There’s a sentimental satisfaction in watching Rosemary Harris — who played equivocating diva Julie Cavendish in the 1976 Broadway revival of “The Royal Family” — still navigating the stage with grace and good humor, this time as the clan’s proud matriarch, in the play’s latest appearance. The rhythms of Doug Hughes’ production are too uneven to make all its rewards equal, but George S. Kaufman and Edna Ferber’s 1927 comedy about a New York stage dynasty retains plenty of charm for theater lovers. And while the ensemble work could be tighter, its lead performers rise to the occasion in sparkling turns.
Manhattan Theater Club has brought in a deluxe design team to create the swanky Eastside duplex of the Cavendishes, Kaufman and Ferber’s cheeky satirical riff on the Barrymores. John Lee Beatty’s lavish set earns a round of applause and envious gasps as the curtain goes up, its grand staircase just made for dramatic entrances, and its walls dripping with the kind of pompous ostentation that befits Manhattan aristocracy with classical aspirations. Costumer Catherine Zuber outfits them in drop-dead 1920s glamourwear that somehow looks effortless.
But the strained initial action — as the bustling household hums with the constant noise of phones and doorbells, deliveries and other comings and goings — supplies the first clue that Hughes is not quite at home in this job. Comedy has not been the director’s chosen form in his major New York credits, and a vehicle like this one — whose acerbic witticisms have to contend with a certain creakiness and more whimsical atmosphere than narrative substance — may not have been the best place to make the switch.
Too often, the play falls back on that dated device of having scenes dissolve into chaos and squabbling, with everyone shouting over one another. Try as he might, Hughes can’t make these moments play as anything but stilted mayhem.
But plot is secondary to characterizations here, and as the actors steadily bring definition to their roles, the production does find a workable comic footing, somewhere between the first and second of its three acts.
Inhabiting a world as rarefied and hermetic as a vintage New Yorker cartoon, the Cavendishes, their trusted manager Oscar Wolfe (Tony Roberts) and even their domestic staff (Caroline Stefanie Clay, David Greenspan) regard “normal,” nontheatrical folks (playwrights included) with suspicion, bafflement or outright scorn. So the announcement that the lineage’s latest budding star, Gwen (Kelli Barrett), will quit the stage to play housewife to stockbroker sweetheart Perry (Freddy Arsenault) spreads panic.
At various points in the play, members of all three generations threaten to stray from their beloved profession. Celebrated leading lady Julie (Jan Maxwell) is tempted by the dependability of Gilbert Marshall (Larry Pine), an emerald-and-platinum magnate who wants to whisk her off to Brazil. Pursued by tabloid reporters and plagued by lawsuits, Julie’s brother Tony (Reg Rogers), who has forsaken the stage to become a movie star in the Errol Flynn mold, plans to lie low in Europe. Their widowed mother, grande dame Fanny (Harris), is a trooper determined to continue touring forever, emulating her husband, who died at the end of four curtain calls. But her age and ill health may pose problems.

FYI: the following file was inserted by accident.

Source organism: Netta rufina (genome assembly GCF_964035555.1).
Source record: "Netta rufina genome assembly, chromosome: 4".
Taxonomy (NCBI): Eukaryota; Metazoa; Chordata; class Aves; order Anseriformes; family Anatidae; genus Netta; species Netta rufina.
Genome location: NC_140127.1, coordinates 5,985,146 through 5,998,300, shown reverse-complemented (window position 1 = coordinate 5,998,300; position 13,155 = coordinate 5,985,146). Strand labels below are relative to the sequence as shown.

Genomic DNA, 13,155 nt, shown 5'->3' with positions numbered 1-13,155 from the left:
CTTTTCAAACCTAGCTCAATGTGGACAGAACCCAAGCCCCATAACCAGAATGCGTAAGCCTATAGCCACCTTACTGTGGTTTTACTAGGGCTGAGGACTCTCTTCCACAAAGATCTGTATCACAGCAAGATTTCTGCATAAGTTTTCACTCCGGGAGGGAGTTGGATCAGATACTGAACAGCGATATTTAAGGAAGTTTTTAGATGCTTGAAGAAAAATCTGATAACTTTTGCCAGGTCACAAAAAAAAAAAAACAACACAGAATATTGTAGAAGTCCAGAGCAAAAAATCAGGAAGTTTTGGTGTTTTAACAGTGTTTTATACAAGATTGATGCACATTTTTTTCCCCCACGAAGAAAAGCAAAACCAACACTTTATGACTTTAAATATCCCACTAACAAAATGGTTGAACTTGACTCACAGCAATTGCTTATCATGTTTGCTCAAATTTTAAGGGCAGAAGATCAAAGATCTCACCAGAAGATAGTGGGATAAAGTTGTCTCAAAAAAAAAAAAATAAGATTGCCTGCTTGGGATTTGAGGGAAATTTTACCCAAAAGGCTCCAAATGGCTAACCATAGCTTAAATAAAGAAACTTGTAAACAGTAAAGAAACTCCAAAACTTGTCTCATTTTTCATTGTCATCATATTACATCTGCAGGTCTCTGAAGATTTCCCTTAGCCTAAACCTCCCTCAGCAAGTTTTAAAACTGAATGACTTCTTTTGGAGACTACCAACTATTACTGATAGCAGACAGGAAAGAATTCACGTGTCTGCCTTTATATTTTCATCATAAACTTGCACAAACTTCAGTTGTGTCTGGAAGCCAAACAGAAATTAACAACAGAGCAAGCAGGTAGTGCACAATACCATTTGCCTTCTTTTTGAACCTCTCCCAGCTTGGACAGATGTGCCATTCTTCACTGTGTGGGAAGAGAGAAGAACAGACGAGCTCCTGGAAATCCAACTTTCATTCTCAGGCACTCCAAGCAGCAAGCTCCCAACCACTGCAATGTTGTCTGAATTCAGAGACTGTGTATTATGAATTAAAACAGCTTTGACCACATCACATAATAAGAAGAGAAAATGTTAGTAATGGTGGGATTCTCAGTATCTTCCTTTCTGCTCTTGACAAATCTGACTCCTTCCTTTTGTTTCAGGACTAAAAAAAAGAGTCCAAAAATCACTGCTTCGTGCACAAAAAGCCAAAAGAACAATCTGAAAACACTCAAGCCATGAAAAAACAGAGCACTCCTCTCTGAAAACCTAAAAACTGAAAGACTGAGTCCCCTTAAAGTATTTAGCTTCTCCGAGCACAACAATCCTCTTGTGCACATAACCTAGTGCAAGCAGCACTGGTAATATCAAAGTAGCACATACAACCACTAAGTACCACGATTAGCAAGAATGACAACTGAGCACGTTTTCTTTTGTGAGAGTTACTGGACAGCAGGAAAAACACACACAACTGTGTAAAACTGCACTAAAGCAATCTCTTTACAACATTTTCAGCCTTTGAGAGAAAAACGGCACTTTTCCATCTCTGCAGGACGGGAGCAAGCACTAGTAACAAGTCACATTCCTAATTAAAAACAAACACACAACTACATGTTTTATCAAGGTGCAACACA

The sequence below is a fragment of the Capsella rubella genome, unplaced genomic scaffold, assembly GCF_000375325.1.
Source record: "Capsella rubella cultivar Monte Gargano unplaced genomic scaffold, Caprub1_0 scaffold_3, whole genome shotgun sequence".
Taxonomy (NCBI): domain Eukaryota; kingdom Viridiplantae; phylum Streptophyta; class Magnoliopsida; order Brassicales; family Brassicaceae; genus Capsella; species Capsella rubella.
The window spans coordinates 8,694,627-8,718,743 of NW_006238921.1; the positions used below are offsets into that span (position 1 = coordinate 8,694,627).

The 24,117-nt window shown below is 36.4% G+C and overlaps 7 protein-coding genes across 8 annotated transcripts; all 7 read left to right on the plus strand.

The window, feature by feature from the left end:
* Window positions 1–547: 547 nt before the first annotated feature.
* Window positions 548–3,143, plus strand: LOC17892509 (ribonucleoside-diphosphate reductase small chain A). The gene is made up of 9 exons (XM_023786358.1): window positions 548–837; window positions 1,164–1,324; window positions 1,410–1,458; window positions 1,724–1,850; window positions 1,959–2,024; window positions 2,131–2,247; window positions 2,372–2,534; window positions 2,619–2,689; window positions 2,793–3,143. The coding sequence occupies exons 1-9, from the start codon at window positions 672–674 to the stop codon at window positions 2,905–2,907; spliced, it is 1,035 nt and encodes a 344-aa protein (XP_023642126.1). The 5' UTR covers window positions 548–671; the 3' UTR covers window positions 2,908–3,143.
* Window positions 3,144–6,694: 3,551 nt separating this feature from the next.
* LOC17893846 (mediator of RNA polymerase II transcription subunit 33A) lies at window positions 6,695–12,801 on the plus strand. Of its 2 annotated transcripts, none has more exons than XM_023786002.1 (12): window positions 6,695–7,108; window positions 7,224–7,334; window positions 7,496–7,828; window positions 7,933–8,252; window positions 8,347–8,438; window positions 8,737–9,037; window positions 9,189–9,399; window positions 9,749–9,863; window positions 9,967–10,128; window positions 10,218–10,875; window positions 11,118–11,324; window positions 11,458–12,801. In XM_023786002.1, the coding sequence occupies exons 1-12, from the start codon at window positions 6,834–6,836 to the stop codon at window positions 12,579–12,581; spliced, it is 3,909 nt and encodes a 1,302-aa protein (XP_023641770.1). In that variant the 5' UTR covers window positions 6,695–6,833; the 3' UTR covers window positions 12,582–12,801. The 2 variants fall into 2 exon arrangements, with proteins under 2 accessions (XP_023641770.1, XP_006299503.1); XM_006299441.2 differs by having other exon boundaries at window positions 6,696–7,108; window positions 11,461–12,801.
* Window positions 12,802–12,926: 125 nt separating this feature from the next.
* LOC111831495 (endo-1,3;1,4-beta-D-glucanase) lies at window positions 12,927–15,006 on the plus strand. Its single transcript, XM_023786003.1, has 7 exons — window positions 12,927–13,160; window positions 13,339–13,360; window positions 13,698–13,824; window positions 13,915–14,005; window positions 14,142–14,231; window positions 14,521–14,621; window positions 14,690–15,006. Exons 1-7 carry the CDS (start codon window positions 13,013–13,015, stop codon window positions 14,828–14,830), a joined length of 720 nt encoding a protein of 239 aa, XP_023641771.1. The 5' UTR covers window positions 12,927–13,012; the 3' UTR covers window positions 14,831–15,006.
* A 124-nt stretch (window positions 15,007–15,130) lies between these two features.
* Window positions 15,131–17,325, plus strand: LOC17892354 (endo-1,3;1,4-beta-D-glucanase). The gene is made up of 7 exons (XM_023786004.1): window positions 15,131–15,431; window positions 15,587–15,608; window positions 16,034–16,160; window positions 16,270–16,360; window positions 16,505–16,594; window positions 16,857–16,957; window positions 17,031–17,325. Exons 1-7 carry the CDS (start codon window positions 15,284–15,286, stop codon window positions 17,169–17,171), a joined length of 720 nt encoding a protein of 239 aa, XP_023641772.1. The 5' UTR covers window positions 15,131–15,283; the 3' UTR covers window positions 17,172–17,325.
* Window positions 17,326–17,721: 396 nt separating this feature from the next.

The family’s least talented members are the most unwavering in their commitment to the thespian life: Fanny’s brother, Herbert (John Glover), a vain, inveterate ham whose career has stalled, and his crass shrew of a wife, Kitty (Ana Gasteyer), the target of some withering observations from Fanny.
Maxwell is a willowy, fluttering delight as a self-dramatizing woman who thinks in stage directions, rarely uttering a word or striking a pose without first calculating how it plays to her audience — even during the accelerating hysteria of a beyond-the-brink monologue. Harris delicately balances graciousness and hauteur, while Rogers summons an unpredictable, madcap energy that fits the material and period to a T.
Glover and Gasteyer make a fine comic team as the family sponges, stubbornly oblivious to their pariah status. The sharpness of their bickering interplay doesn’t quite extend to the full cast, and Hughes hasn’t yet gotten everyone working in perfect sync. But the like-minded mother-daughter bond between Harris and Maxwell is entirely credible, as are the ties of siblings Julie and Tony, one as self-absorbed as the other and both greedy for the spotlight.
Barrett is a weaker link, her Gwen a little low on charm. Oscar perhaps could have used a more wry ethnic flavor, but Roberts ably straddles both sides of a character who’s a business-savvy manipulator as well as a trouble-shooting guardian. The eternally droll Greenspan is wasted here, while Pine’s and Arsenault’s characters belong to another world that doesn’t share a common language, cementing their thankless roles as family outsiders.
Kaufman and Ferber’s play is both dusty and thin, but what keeps it entertaining is its unambiguous love for the theater, particularly evident in Fanny’s touching recital of an actor’s nightly pre-curtain rituals. At a time when promising young actors and writers often springboard from early stage recognition to more lucrative careers in television, it’s a pleasure to spend time with characters whose theatrical DNA is too strong to be denied. And when Oscar reels the wandering Julie back into the fold with his talk of “the theater of the future,” it’s tempting to close your eyes and fantasize that the creative explosion of American playwriting is still to come.